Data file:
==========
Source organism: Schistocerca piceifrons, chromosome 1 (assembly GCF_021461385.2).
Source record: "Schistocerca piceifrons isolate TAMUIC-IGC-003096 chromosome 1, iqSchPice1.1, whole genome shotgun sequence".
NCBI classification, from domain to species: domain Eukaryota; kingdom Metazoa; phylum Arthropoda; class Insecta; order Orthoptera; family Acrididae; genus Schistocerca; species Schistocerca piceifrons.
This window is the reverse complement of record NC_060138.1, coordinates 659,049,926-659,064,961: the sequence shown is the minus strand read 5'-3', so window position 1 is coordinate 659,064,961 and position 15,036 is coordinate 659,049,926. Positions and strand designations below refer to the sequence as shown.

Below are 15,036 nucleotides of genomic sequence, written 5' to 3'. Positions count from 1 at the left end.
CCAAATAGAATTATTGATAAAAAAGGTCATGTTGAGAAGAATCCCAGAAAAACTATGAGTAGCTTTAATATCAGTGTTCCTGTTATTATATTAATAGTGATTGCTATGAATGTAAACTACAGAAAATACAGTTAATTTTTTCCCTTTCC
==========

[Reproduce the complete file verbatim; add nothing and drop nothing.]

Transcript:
Source organism: Schistocerca piceifrons, chromosome 1 (assembly GCF_021461385.2).
Source record: "Schistocerca piceifrons isolate TAMUIC-IGC-003096 chromosome 1, iqSchPice1.1, whole genome shotgun sequence".
NCBI classification, from domain to species: domain Eukaryota; kingdom Metazoa; phylum Arthropoda; class Insecta; order Orthoptera; family Acrididae; genus Schistocerca; species Schistocerca piceifrons.
This window is the reverse complement of record NC_060138.1, coordinates 659,049,926-659,064,961: the sequence shown is the minus strand read 5'-3', so window position 1 is coordinate 659,064,961 and position 15,036 is coordinate 659,049,926. Positions and strand designations below refer to the sequence as shown.

Below are 15,036 nucleotides of genomic sequence, written 5' to 3'. Positions count from 1 at the left end.
CCAAATAGAATTATTGATAAAAAAGGTCATGTTGAGAAGAATCCCAGAAAAACTATGAGTAGCTTTAATATCAGTGTTCCTGTTATTATATTAATAGTGATTGCTATGAATGTAAACTACAGAAAATACAGTTAATTTTTTCCCTTTCC